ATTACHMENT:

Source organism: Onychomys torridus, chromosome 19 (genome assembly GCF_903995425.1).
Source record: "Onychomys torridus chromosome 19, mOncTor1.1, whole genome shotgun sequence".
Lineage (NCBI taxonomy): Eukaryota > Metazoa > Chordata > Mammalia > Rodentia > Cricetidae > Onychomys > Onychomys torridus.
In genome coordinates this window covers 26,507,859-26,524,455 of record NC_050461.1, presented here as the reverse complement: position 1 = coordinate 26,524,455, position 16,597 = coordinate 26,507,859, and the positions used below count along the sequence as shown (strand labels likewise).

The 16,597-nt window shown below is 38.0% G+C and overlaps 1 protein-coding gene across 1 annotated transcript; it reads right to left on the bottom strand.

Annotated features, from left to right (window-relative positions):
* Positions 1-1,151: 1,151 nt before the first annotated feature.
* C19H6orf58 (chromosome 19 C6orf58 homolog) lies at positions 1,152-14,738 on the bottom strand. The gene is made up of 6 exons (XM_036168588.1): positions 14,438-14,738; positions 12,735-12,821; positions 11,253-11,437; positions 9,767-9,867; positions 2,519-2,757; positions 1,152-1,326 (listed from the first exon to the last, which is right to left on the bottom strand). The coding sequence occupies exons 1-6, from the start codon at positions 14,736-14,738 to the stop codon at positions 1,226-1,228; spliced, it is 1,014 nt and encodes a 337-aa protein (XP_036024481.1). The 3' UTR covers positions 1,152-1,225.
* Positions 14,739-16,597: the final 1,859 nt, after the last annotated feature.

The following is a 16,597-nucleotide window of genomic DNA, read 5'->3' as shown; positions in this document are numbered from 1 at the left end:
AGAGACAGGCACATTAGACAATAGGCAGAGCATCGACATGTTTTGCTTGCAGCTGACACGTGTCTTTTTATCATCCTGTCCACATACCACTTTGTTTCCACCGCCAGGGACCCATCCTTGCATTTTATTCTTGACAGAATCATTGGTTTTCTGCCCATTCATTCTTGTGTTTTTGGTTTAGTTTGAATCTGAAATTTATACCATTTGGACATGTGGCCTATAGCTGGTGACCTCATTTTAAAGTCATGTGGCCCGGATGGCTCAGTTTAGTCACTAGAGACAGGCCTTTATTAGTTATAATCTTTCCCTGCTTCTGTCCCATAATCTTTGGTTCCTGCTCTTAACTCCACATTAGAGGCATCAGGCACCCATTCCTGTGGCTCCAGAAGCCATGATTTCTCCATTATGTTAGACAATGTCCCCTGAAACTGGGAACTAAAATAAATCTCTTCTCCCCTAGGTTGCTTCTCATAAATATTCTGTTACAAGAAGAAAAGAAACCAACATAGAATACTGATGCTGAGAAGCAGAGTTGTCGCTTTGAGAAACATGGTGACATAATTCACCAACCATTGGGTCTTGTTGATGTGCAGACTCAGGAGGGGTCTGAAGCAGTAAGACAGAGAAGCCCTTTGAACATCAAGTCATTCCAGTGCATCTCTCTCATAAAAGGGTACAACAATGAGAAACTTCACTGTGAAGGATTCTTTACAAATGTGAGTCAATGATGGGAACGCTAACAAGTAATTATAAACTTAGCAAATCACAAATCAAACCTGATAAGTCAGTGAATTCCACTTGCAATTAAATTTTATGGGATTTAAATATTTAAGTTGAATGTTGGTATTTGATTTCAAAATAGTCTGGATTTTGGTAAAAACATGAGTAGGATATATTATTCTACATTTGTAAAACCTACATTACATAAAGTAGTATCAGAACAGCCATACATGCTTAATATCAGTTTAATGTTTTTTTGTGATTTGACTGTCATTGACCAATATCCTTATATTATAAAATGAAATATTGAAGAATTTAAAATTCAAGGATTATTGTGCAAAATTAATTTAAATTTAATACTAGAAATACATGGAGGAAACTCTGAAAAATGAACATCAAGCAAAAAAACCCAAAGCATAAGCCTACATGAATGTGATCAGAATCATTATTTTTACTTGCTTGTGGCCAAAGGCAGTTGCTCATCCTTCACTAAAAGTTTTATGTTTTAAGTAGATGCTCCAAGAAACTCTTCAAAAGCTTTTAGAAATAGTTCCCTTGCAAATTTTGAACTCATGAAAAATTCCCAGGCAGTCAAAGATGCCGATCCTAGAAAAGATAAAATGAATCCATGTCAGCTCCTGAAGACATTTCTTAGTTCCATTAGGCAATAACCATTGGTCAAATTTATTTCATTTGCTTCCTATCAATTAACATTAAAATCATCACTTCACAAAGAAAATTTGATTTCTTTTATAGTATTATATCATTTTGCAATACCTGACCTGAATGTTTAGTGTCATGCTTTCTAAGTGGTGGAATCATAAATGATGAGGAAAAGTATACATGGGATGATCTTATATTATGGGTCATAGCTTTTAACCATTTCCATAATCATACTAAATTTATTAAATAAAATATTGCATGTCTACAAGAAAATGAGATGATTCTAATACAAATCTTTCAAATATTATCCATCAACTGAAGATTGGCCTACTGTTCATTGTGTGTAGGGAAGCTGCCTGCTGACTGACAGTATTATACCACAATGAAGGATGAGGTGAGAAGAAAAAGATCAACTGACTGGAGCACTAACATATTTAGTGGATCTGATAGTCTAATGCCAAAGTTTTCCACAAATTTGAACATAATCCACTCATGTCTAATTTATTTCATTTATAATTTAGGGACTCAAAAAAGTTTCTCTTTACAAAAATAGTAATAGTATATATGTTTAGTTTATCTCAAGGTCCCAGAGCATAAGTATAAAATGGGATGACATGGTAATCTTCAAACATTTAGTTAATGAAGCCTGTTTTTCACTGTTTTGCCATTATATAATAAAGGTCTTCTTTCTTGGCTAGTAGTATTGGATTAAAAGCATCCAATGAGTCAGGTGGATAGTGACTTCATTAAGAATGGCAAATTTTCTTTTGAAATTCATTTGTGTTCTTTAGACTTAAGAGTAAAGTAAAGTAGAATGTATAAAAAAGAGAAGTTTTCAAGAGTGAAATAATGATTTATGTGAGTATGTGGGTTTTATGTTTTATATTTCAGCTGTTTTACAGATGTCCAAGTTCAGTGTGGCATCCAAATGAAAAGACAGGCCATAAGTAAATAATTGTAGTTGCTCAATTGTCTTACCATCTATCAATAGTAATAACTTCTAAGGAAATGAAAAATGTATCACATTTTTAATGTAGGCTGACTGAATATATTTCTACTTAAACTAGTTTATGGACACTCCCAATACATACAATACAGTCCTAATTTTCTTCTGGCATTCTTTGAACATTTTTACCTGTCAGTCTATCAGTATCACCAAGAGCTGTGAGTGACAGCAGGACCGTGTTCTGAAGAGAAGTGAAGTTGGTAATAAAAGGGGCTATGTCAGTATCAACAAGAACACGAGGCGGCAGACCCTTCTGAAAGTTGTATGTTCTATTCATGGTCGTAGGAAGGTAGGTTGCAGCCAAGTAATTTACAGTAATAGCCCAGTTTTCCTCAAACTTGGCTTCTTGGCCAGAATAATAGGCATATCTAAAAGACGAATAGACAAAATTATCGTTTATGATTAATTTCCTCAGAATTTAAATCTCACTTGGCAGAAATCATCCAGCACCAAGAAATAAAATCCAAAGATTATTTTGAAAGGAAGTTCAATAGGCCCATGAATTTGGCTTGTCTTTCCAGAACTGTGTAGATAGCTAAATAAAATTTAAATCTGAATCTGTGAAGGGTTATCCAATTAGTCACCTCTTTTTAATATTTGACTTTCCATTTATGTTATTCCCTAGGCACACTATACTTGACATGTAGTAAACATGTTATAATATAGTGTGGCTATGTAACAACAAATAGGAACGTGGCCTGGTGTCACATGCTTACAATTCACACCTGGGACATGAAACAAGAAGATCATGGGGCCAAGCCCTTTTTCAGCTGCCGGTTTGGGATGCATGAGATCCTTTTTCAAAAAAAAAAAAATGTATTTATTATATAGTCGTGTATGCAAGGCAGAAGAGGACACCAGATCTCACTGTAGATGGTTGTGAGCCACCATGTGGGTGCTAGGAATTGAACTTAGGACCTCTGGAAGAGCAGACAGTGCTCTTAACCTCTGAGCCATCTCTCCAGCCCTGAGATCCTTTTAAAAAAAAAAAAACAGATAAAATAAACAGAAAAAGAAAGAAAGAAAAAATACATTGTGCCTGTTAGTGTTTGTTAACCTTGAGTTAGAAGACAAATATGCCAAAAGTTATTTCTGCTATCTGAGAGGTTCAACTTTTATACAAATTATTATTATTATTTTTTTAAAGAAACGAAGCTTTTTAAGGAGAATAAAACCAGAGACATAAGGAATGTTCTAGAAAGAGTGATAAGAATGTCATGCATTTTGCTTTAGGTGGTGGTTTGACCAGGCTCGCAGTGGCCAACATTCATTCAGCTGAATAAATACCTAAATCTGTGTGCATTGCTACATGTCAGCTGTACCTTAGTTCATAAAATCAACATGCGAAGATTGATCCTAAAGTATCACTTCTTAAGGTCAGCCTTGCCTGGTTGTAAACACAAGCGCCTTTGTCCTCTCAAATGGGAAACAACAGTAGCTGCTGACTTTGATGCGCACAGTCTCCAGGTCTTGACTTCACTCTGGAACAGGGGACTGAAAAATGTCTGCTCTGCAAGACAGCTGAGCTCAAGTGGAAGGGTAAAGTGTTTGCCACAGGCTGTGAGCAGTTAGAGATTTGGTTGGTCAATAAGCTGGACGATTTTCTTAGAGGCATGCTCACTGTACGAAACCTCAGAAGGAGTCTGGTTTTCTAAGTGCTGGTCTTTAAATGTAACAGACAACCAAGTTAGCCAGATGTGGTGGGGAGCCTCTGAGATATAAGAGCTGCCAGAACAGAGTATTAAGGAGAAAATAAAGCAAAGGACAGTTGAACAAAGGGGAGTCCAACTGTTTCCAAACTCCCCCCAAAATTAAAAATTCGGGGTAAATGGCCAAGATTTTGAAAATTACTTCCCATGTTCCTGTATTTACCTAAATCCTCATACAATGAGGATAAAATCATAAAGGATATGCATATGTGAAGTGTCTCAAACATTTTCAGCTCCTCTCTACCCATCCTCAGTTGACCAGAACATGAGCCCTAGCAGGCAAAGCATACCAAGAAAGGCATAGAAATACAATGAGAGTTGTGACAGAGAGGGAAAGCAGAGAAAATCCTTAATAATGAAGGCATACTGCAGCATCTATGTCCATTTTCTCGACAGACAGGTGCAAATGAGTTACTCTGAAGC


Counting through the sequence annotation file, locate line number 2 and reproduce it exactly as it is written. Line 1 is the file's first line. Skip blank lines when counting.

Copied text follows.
Source record: "Onychomys torridus chromosome 19, mOncTor1.1, whole genome shotgun sequence".